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A common language: How IoT revolutionizes production in the automotive sector

With the help of innovative technologies, we are preparing the automotive sector for a digitalized and agile future for example at our BILSTEIN plant in Hamilton, Ohio. The complex facility for shock absorbers is the perfect test environment for a central IoT solution: Our Connected Factory.

The daily work at our production site in Hamilton is filled with countless processes that complement each other. Whether we produce original equipment or components for the aftermarket, the product undergoes multiple steps before our colleagues hold a finished shock absorber in their hands – and even numerous machines. To minimize this complexity and potential delays, our automotive experts in Hamilton turned to new, digital solutions. A central IoT platform, called “Connected Factory”.

To coordinate many individual production steps, our experts use the IoT tools of the Connected Factory.

IoT revolutionizes everyday production in the automotive sector

The Connected Factory brings software and hardware together and enables different machines to speak one common language. Together with the Manufacturing Execution System (MES) – a system that manages all production processes – the activities of various machines can now be coordinated and production made more efficient.

This way, the IoT solution benefits thyssenkrupp in every respect. “On the one hand, the platform contributes to the comprehensibility of the individual machines because it encodes their different “languages” into a universal one. On the other hand, the re-encryption and permanent monitoring of the processes can prevent an external attack on the system,” explains Stephan Birkmann, Head of Manufacturing Application Solutions.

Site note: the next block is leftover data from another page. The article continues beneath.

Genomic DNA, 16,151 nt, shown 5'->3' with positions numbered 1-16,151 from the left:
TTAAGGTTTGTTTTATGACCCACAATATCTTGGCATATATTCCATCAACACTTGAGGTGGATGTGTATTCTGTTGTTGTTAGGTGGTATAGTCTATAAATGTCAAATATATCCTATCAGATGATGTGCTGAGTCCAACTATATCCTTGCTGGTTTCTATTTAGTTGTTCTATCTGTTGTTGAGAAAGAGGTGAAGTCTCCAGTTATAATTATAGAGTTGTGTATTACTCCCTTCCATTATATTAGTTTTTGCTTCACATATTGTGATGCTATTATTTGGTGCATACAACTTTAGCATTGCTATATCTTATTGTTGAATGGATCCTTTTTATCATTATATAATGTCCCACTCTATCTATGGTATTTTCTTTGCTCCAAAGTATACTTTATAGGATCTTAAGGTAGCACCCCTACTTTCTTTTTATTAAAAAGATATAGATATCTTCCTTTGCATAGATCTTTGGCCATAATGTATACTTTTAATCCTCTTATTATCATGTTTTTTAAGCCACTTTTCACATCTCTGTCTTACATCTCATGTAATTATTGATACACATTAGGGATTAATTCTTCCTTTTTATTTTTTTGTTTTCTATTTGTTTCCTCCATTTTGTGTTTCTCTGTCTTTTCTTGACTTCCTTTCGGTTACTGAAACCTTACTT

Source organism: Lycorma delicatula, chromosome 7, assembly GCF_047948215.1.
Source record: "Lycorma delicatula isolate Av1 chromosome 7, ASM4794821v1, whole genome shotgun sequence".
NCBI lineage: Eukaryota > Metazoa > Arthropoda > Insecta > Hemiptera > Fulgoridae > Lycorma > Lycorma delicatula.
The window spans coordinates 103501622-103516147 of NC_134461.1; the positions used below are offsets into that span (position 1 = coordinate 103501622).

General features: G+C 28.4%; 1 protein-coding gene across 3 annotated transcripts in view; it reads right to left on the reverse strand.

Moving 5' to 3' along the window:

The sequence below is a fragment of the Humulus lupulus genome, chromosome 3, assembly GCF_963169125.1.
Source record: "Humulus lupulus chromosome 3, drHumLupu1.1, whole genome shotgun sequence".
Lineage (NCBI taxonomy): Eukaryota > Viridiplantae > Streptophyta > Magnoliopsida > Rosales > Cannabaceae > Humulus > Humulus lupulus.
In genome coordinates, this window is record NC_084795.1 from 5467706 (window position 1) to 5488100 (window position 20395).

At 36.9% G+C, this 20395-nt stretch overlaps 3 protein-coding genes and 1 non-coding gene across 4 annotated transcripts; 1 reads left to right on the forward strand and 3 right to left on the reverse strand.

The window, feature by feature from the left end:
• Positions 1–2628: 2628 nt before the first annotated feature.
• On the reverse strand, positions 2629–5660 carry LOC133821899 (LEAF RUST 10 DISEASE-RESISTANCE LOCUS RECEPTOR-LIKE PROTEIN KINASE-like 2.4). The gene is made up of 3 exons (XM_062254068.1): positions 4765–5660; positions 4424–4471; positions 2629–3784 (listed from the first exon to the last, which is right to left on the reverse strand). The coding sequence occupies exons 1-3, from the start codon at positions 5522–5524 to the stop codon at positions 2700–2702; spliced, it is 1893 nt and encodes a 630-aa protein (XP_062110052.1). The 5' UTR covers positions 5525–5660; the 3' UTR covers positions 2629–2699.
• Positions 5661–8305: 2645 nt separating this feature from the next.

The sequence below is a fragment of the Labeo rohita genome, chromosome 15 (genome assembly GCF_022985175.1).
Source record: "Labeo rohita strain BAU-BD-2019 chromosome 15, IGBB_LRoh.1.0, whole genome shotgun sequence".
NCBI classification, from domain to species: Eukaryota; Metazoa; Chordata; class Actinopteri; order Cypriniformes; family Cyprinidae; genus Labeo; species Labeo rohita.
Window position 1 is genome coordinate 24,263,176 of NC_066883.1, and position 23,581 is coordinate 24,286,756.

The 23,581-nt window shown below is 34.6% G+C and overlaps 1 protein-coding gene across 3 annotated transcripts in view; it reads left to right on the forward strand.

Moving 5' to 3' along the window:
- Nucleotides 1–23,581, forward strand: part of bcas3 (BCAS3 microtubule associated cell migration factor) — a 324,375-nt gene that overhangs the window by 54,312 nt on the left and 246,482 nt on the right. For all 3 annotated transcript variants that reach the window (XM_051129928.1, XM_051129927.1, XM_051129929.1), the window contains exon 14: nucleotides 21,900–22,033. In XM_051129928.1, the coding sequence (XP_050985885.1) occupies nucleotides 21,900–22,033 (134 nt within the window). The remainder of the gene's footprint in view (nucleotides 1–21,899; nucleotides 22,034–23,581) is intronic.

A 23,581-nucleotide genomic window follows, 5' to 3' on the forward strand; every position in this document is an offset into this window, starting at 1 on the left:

In Hamilton, the implementation of the Connected Factory shows that it’s possible to standardize the processes between two different machines – without errors and only a short amount of time: “In addition, process data can be recorded, which we use for optimization and proactive error detection in the manufacturing process,” says Alex Birnkraut, Industrial Data Scientist at BILSTEIN.

The automotive components manufactured at our plant in Ohio are produced for the OE and aftermarket and special vehicles.

Real innovation is applicable innovation

 For an IoT solution to work in everyday production, it must also be applicable to older generation machines. As the reality on many sites shows, production plants are not always equipped with the latest high-end machinery. With the digital network and data exchange of the “Connected Factory”, we can now also integrate older machines without modern sensors.

A steep learning curve

 Other thyssenkrupp plants are already learning from the pilot project in Hamilton. Such as the Springs & Stabilizers plant in Debrecen, Hungary. Here more than six million springs and stabilizers are produced each year for renowned European auto manufacturers.

With the Connected Factory, we are taking a step towards standardizing digital networking in the production of automotive components.

At our plant in Hungary, too, networking helps to better coordinate production and offer quality control in every production phase. “Thanks to the Connected Factory we can ensure high customer satisfaction: The platform also allows us to create a digital twin product which offers many new opportunities.” explains Sören Menna, responsible for the introduction of MES at thyssenkrupp Springs & Stabilizers.

A smart factory is always a connected factory

With the implementation of the Connected Factory, thyssenkrupp has arrived in the digital future of automotive component production. The advantages of IoT have been proven successfully at our two plants in the USA and Hungary and have set new standards for our production. And in future, many more plants will speak one common language.